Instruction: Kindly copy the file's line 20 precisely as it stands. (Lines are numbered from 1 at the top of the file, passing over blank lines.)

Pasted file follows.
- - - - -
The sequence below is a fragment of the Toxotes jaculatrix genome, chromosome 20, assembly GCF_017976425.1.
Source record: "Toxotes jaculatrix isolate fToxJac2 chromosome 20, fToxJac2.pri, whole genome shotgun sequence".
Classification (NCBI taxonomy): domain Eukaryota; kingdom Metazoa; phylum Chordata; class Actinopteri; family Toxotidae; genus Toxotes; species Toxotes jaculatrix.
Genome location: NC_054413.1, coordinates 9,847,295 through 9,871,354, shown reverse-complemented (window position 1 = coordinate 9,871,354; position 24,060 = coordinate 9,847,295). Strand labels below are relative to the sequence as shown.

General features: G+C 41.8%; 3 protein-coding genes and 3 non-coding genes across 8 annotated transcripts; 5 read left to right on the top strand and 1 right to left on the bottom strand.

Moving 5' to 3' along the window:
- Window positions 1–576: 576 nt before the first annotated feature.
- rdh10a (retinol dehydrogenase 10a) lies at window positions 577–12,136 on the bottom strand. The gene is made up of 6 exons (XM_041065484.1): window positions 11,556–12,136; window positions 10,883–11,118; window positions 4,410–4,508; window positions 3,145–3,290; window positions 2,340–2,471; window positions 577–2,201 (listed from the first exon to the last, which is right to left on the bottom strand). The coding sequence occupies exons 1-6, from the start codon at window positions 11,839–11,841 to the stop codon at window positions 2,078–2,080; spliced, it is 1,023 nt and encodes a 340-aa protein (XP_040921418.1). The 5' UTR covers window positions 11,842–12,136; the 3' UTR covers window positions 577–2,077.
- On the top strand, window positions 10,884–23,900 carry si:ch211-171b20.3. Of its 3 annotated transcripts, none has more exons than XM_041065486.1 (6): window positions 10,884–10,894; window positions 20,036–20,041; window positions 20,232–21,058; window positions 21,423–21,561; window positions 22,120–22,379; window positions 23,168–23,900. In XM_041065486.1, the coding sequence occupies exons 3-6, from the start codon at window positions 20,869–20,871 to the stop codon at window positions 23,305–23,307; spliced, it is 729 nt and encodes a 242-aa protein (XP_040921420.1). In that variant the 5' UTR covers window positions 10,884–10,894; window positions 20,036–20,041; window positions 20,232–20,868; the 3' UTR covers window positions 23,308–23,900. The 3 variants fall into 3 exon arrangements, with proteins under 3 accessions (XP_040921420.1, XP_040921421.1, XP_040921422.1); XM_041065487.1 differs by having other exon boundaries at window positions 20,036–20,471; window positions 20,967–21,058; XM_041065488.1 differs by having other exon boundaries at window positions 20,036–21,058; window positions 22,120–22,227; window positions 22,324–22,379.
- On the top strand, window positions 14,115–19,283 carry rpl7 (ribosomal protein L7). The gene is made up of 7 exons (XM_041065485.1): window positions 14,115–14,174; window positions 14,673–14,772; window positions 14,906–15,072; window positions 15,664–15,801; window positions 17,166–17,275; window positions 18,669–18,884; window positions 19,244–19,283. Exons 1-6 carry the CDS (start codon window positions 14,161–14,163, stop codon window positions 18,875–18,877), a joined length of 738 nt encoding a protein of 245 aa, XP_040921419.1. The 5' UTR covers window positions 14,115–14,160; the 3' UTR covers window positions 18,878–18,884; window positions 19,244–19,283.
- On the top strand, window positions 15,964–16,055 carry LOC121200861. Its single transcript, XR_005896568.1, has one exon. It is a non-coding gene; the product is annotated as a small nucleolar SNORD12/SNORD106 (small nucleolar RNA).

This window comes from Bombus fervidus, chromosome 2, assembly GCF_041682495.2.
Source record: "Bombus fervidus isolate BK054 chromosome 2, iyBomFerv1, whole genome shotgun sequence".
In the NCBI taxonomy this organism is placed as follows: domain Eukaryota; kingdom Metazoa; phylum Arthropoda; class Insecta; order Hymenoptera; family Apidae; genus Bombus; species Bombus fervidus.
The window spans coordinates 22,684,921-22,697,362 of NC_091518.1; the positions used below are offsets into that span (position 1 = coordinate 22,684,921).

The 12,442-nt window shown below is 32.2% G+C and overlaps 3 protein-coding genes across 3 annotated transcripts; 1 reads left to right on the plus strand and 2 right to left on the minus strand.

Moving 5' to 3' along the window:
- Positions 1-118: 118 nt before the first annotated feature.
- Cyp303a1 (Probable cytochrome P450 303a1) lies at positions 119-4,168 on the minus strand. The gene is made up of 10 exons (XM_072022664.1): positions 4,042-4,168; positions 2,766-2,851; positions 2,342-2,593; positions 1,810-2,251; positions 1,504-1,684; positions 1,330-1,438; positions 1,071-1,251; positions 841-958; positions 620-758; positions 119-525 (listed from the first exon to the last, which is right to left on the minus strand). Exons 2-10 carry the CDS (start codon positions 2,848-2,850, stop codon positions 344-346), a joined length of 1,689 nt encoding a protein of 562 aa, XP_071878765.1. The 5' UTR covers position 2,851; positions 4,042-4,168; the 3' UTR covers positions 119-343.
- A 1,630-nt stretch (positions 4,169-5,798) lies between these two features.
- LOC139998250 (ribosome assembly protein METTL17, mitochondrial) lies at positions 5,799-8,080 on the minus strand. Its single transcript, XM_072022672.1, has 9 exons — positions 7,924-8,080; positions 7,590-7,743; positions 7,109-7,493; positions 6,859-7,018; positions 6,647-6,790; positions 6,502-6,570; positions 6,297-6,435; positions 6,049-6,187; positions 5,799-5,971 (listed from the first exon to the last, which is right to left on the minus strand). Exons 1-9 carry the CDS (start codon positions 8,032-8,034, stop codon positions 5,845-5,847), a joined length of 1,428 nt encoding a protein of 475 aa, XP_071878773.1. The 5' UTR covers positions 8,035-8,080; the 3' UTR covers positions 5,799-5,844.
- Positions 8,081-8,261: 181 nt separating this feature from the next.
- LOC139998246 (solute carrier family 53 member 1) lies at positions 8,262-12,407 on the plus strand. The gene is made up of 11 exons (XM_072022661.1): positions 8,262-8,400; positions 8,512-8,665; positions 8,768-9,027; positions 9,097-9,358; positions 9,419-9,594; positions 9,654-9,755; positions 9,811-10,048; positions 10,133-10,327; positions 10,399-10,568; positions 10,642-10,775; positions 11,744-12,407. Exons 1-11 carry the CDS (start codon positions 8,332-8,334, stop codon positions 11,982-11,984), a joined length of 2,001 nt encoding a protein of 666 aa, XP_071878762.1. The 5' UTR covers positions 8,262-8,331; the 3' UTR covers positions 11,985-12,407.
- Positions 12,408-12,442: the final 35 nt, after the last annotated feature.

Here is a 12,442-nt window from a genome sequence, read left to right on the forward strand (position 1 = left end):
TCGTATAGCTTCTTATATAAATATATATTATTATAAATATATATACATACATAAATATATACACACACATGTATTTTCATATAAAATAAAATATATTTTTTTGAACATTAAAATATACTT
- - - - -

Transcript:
- A 1,630-nt stretch (positions 4,169-5,798) lies between these two features.